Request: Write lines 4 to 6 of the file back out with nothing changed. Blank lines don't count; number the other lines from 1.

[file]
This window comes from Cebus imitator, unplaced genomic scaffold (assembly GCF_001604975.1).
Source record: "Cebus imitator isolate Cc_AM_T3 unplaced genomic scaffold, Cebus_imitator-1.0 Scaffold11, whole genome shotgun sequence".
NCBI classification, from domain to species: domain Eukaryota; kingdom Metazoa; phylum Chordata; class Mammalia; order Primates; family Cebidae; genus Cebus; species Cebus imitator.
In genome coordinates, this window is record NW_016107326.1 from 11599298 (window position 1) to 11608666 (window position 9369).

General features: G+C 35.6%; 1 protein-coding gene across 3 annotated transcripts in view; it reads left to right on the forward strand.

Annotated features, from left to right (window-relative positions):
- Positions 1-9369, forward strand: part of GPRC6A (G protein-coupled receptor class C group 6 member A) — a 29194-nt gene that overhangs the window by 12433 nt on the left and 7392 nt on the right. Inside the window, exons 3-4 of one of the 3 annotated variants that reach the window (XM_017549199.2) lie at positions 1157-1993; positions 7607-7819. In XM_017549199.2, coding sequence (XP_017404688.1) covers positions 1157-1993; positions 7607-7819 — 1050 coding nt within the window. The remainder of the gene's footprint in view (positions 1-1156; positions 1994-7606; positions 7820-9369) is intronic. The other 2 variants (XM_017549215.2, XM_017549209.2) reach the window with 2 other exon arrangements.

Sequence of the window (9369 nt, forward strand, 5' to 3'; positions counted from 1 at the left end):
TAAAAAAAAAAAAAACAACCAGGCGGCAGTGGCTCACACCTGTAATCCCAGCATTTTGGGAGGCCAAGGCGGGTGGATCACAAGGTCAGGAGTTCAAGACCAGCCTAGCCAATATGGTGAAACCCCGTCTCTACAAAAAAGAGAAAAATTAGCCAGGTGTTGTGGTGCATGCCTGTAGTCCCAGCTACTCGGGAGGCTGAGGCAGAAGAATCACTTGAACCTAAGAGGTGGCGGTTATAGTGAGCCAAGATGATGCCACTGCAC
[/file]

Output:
In genome coordinates, this window is record NW_016107326.1 from 11599298 (window position 1) to 11608666 (window position 9369).

General features: G+C 35.6%; 1 protein-coding gene across 3 annotated transcripts in view; it reads left to right on the forward strand.

Annotated features, from left to right (window-relative positions):